William Dock, M.D.
JAMA. 1942;120(2):147. doi:10.1001/jama.1942.02830370059021.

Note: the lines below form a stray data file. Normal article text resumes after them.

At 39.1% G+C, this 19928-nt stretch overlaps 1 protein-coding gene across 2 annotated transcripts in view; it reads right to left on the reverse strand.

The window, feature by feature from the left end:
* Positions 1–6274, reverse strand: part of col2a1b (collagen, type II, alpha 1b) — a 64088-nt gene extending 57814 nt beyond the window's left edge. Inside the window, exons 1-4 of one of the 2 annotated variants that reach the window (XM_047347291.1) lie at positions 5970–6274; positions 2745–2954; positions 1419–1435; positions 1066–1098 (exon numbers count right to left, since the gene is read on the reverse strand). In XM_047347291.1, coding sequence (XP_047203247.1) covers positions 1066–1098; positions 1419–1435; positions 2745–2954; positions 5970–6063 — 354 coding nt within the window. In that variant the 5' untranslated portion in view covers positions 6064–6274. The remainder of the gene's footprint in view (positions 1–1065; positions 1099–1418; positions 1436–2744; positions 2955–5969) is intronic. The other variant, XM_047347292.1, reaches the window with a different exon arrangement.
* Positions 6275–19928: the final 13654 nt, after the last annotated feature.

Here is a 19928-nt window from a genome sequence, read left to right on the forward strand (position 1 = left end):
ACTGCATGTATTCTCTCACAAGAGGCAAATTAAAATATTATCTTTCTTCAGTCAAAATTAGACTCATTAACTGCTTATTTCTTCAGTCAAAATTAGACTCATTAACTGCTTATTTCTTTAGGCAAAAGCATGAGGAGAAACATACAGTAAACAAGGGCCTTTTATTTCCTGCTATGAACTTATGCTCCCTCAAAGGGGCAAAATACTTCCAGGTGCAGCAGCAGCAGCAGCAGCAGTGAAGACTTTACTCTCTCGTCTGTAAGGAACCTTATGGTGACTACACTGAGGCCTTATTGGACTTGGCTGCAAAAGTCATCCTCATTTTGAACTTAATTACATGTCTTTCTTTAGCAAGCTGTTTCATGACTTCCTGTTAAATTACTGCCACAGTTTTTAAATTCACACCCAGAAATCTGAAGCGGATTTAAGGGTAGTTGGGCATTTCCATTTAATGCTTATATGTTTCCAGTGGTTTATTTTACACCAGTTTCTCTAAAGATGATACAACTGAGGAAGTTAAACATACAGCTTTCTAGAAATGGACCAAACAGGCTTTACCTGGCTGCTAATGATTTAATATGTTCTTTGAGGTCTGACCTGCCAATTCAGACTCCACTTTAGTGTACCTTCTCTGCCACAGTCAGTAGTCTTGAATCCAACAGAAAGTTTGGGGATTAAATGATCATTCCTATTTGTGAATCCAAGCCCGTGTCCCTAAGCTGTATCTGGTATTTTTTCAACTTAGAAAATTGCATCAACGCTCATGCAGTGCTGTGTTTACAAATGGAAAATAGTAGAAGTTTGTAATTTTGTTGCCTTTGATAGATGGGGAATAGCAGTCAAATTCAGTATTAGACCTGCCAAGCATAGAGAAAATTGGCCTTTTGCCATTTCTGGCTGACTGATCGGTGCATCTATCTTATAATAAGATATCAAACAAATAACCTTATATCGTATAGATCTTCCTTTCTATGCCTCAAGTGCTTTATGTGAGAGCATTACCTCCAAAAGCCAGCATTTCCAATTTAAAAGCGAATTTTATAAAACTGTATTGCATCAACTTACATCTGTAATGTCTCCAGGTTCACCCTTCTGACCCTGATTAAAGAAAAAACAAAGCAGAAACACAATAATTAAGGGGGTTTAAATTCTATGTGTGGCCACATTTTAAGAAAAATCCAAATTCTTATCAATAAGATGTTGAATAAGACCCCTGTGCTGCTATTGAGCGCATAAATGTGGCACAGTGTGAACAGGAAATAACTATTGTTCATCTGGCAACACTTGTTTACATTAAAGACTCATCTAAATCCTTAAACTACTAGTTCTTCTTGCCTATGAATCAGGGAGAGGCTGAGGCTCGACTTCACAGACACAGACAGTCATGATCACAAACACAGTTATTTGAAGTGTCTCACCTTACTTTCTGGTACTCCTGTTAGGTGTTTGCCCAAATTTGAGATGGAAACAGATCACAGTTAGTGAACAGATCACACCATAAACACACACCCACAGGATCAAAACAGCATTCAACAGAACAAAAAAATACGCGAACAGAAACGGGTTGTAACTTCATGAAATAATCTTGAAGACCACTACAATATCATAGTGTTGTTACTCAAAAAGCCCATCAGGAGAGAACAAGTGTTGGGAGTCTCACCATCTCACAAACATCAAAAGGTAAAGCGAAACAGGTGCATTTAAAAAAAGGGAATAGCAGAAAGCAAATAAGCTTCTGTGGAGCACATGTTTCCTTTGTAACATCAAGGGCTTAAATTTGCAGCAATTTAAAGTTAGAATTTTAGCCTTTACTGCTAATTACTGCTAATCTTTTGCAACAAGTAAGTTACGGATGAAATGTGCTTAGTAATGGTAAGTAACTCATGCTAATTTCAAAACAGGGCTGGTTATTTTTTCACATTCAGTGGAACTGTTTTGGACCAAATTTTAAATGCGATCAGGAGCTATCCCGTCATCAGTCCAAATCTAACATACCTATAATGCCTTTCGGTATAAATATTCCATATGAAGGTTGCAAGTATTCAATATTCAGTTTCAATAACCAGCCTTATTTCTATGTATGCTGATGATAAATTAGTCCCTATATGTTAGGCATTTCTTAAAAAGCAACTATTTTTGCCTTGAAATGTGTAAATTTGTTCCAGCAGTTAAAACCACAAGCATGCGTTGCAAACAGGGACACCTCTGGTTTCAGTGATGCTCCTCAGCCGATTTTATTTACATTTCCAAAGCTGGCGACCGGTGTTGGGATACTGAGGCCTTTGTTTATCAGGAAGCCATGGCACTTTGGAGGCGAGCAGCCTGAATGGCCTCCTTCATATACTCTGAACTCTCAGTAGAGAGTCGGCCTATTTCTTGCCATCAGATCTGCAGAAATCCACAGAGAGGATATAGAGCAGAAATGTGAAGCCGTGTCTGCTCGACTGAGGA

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To the Editor:—  The report of the Council on Pharmacy and Chemistry prepared by Goldblatt, Kahn and Lewis in The Journal, August 8, is an unusually complete survey of the hypertension problem but ignores the weight of recent evidence for the view that essential hypertension in man is fundamentally different from any of the human or experimental types of hypertension which from their outset are associated with organic renal lesions or with organic obstruction to flow in the renal artery or the abdominal aorta proximal to a renal artery.It mentions but does not sufficiently emphasize that essential hypertension in man is often unstable, present only under stress, and may disappear for months or years under dietetic, psychotherapeutic or mild sedative management. It ignores the probability that certain cases of human hypertension have adrenal cortex hyperplasia and overactivity as the fundamental defect, and that desoxycorticosterone causes a nonrenal hypertension similar


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